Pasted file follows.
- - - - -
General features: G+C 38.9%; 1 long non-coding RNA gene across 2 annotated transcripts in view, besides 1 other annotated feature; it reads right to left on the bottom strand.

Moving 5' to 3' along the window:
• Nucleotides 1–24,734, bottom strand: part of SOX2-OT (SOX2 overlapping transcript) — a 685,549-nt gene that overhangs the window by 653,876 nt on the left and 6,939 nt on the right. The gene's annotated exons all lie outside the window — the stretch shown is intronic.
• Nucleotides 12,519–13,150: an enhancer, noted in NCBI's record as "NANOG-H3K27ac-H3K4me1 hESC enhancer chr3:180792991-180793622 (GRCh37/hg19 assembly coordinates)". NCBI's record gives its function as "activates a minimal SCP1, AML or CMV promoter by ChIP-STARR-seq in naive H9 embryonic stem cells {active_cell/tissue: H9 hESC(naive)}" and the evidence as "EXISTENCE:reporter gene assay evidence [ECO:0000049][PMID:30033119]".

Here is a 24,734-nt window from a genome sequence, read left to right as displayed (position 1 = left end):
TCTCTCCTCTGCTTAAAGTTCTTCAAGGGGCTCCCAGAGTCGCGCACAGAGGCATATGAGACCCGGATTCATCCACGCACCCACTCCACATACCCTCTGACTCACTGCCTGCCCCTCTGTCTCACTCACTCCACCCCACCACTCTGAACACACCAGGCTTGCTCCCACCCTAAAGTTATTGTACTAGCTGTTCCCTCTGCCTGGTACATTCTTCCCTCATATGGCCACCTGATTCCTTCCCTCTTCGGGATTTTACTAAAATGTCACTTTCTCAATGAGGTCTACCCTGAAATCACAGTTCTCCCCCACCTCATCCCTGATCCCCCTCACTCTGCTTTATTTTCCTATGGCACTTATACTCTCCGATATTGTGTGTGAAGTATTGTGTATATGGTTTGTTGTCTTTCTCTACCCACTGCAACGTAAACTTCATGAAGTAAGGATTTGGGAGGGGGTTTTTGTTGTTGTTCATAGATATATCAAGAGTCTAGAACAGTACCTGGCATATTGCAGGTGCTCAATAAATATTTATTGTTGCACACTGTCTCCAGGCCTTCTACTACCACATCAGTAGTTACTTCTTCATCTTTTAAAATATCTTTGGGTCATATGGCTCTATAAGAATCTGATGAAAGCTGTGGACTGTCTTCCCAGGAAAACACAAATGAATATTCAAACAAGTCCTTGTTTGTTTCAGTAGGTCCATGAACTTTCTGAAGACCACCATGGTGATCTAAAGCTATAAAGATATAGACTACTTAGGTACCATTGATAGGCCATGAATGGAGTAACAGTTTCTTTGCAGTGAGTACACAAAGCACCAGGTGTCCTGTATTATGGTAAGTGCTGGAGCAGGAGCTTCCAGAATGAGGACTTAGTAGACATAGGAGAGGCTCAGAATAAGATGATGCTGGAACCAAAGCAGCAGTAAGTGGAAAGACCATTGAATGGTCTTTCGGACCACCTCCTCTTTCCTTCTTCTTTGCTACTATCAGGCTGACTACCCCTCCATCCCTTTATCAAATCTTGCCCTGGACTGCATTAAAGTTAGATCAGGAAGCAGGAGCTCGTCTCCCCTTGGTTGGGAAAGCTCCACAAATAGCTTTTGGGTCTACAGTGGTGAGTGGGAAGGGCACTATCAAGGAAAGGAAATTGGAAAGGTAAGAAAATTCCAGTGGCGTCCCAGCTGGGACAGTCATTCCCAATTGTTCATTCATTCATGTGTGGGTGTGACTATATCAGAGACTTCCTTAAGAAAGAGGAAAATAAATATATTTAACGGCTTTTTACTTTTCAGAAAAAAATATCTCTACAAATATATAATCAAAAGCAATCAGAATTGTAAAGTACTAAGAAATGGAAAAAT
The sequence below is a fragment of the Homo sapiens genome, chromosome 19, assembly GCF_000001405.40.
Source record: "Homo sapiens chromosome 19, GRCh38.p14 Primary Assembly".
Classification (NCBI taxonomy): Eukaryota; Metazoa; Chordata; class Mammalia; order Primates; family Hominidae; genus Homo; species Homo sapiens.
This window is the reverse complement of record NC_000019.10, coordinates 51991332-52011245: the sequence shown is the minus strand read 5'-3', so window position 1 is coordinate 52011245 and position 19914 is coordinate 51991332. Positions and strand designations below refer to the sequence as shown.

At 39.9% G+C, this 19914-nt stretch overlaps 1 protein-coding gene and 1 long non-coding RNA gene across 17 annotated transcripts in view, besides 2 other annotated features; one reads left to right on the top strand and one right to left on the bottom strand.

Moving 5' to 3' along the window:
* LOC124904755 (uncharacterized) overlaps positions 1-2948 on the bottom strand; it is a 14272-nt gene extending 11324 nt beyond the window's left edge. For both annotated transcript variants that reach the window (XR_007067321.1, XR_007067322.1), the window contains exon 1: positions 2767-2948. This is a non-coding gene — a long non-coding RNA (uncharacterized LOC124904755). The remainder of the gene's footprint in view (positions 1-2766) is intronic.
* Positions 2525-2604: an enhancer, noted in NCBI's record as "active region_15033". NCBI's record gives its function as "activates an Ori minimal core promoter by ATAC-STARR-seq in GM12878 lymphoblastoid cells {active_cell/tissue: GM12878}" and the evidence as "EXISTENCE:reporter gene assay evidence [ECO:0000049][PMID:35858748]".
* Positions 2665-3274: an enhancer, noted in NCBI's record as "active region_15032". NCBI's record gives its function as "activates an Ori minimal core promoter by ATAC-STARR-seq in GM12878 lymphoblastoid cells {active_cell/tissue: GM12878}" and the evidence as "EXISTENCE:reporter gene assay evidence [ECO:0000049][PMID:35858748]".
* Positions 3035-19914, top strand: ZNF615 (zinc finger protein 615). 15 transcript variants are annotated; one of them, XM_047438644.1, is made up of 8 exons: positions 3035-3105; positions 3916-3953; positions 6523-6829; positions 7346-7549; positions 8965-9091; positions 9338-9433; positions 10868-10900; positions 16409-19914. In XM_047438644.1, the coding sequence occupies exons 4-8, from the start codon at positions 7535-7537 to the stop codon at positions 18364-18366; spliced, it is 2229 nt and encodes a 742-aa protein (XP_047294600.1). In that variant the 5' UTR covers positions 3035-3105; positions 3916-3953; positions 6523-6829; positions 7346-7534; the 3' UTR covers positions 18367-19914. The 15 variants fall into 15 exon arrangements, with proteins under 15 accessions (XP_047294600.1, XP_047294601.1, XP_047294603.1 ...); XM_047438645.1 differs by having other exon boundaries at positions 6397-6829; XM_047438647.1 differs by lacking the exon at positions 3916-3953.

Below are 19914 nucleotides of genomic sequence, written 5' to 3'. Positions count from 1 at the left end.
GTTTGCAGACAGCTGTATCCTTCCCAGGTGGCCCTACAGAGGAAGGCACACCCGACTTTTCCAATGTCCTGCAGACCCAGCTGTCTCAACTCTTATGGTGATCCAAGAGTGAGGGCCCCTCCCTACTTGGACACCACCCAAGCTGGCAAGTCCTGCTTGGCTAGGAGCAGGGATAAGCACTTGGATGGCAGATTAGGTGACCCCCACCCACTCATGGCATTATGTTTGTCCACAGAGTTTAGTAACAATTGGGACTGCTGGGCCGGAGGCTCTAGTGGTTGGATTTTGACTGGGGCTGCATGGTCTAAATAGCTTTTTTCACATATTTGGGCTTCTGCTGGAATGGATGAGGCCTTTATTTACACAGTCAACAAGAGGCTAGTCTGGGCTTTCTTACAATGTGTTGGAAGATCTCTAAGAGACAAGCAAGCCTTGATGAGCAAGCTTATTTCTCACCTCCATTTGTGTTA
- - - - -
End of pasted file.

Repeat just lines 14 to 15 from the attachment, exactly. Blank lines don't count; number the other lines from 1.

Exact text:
* Positions 2525-2604: an enhancer, noted in NCBI's record as "active region_15033". NCBI's record gives its function as "activates an Ori minimal core promoter by ATAC-STARR-seq in GM12878 lymphoblastoid cells {active_cell/tissue: GM12878}" and the evidence as "EXISTENCE:reporter gene assay evidence [ECO:0000049][PMID:35858748]".
* Positions 2665-3274: an enhancer, noted in NCBI's record as "active region_15032". NCBI's record gives its function as "activates an Ori minimal core promoter by ATAC-STARR-seq in GM12878 lymphoblastoid cells {active_cell/tissue: GM12878}" and the evidence as "EXISTENCE:reporter gene assay evidence [ECO:0000049][PMID:35858748]".